Chemical Allergies: Shampoo, Cleaners, and More
Sometimes, he may suggest you see an allergist for a skin test, also called a patch test. The allergist places small samples of chemicals on your back and checks to see if you get a rash.
Keep track of your symptoms. It will help your doctor make a diagnosis. Note details such as:
- What you were doing in the 24 to 48 hours before your outbreak
- Any products you were using before the reaction
- How much of the product you were using and how often
- Where it touched your skin (even places with no symptoms)
- Symptoms you have or had
- Any previous skin reactions
You'll want to identify and avoid the chemical that seems to cause your allergic reaction.
If you do come into contact with it, wash your skin with soap and water as soon as possible. If you have the allergen on your hands, don't touch other parts of your body until you've washed your hands.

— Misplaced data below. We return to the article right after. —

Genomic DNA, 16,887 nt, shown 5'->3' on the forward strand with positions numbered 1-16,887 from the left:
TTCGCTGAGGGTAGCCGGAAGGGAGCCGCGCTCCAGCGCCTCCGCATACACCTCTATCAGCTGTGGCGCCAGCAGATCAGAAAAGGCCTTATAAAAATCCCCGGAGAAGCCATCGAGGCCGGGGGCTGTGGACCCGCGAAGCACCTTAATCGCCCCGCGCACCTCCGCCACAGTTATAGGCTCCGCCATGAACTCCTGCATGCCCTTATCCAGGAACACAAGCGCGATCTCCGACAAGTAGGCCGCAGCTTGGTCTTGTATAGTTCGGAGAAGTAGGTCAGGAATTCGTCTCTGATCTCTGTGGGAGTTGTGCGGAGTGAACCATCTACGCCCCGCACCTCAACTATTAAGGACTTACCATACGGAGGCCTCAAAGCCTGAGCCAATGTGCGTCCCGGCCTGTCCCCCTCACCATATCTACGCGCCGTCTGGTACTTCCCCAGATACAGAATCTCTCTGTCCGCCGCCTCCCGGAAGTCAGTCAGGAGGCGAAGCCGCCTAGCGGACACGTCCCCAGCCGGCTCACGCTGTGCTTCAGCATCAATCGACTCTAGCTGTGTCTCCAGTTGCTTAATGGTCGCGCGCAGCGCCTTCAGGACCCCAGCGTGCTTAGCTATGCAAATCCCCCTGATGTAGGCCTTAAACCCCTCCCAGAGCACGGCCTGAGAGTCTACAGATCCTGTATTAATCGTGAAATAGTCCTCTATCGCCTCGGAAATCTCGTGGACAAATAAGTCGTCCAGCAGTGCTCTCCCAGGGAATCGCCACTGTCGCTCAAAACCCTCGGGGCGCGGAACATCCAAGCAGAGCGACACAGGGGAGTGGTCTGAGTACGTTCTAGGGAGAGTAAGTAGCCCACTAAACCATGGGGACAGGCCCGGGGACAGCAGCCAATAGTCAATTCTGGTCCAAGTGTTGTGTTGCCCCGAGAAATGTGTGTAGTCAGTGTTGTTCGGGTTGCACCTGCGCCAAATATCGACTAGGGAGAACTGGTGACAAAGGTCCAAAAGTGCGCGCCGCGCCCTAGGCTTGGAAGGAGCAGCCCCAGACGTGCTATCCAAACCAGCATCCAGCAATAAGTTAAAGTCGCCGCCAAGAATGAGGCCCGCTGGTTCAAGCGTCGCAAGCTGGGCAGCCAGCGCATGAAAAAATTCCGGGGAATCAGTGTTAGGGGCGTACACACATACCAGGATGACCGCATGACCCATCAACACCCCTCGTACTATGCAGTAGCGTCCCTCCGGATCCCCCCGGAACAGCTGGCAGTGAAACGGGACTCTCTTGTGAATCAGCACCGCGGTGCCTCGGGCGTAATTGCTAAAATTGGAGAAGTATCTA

It may help to take off and wash any clothes or jewelry that might have come in contact with the irritating chemical.
If you use nail care products, make sure the product has dried before you touch your skin.
Got a mild reaction? You can sometimes treat symptoms yourself with over-the-counter medications such as calamine lotion, antihistamines, or cortisone ointments.
See your doctor if you have frequent or severe outbreaks. He can help you find out why it happens and give you prescription medications if you need them.